Growing up, until I got to sixth grade or so, my older brother was the primary caretaker of our record collection. Whether due to having more money or more knowledge, when we got a new record, he was likely the one to buy it.
Otherwise for me, most of my exposure to music was limited to whatever was on AM radio or available at the public library.
Early on these records were often either a soundtrack (Saturday Night Fever) or K-Tel compilation (Wings of Sound), but once in a while an actual original album would show up. Which brings us to Duke by Genesis.
Genesis, with Peter Gabriel, was an album-oriented band, prog rock, not easily found on AM radio. Genesis without Peter Gabriel evolved into something else. Once Phil Collins was in the driver’s seat, Genesis started landing on the Top Forty chart regularly. (As a side note, the chart dominance of Phil Collins in the 80s is astounding. Between Genesis and his solo work, he had eight top ten albums and sixteen top ten singles, eight of which went to number one.) Duke from 1980 helped kick this off with the band’s first top twenty hit, Misunderstanding.
I’d often play deejay at home and put a record on just to hear one song, such as Misunderstanding, and ignore the rest of the album. But one day Duke was nowhere to be found, and its absence was noted.
Granted, this was not technically my record, so I couldn’t claim any real grievance over its disappearance. It was Mark’s and he could do what he wanted with it. But still, I wanted to listen to it, so I inquired as to its whereabouts.
“I traded it.”
Traded? Like you would a baseball card? I don’t understand. Can you do that with records?
“When are you getting it back?”
“I’m not. I told you, I traded it.”
Gone? Forever? I hadn’t yet developed a sense of either the impermanence of one’s attraction to hit songs or the ease of replaceability of records, should one wish to get it back.
“I got this instead,” and he handed me the somewhat goofy yet terrifying sleeve of the first Van Halen album.
Van Halen? Who are these people? They look like they’re on fire, the drummer certainly. Are they in a cave or something? It reminded me of the drawings on the ‘70s Lord of the Rings poster in my cousins’ basement –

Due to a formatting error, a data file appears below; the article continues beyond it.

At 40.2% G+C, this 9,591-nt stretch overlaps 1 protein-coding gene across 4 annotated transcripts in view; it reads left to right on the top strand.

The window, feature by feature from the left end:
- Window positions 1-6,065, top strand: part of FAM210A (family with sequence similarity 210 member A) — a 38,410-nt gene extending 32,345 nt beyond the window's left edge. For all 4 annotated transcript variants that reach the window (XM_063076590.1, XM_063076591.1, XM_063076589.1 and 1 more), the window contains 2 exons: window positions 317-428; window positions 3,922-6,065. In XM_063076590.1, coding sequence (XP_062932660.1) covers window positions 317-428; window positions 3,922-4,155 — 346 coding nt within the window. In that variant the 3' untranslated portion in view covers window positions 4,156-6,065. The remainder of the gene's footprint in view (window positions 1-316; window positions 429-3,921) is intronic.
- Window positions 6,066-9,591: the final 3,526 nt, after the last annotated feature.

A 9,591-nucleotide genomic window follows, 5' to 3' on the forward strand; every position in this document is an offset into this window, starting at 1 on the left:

– except with guitars. And that black and white guitar did look pretty cool, even if the guy holding it was a vampire or something. This was pre-MTV, so the album cover would be the first image I’d have of the band.
I listened to it, eventually. With the exception of Eruption, which I couldn’t believe was actually coming from a guitar and not part of some electronic sci-fi space odyssey soundtrack, it took a while before I really got into Van Halen, the band or the record. Diver Down and 1984 would come along and make that happen, and then I’d go back and fill in the gaps with the earlier albums. A few years later I’d even find myself in a band attempting to cover Ice Cream Man for a high school talent show. (I was playing bass and didn’t have to worry about not being able to pull off the guitar solo, which ultimately didn’t matter since the band broke up before the show, and good riddance.)
But it was certainly not love at first listen for me and Van Halen. That day I wanted to listen to Duke, but it was gone and I did not have the means to get it back.
The lesson here is that with great loss can come greater gain. Or maybe, trust in the musical sensibilities of older siblings. One thing for sure is that thirty years later I still rock out to Van Halen on a semi-regular basis, but for the life of me I couldn’t name one other song on Duke. But it’s probably available on iTunes if I ever really want to get that album back.
Doug Foster is a taco-loving slacker who plays guitar, even if sometimes it’s just for the cat, yet still hopes one day to realize his dream of taking over for Ron Wood in the Rolling Stones.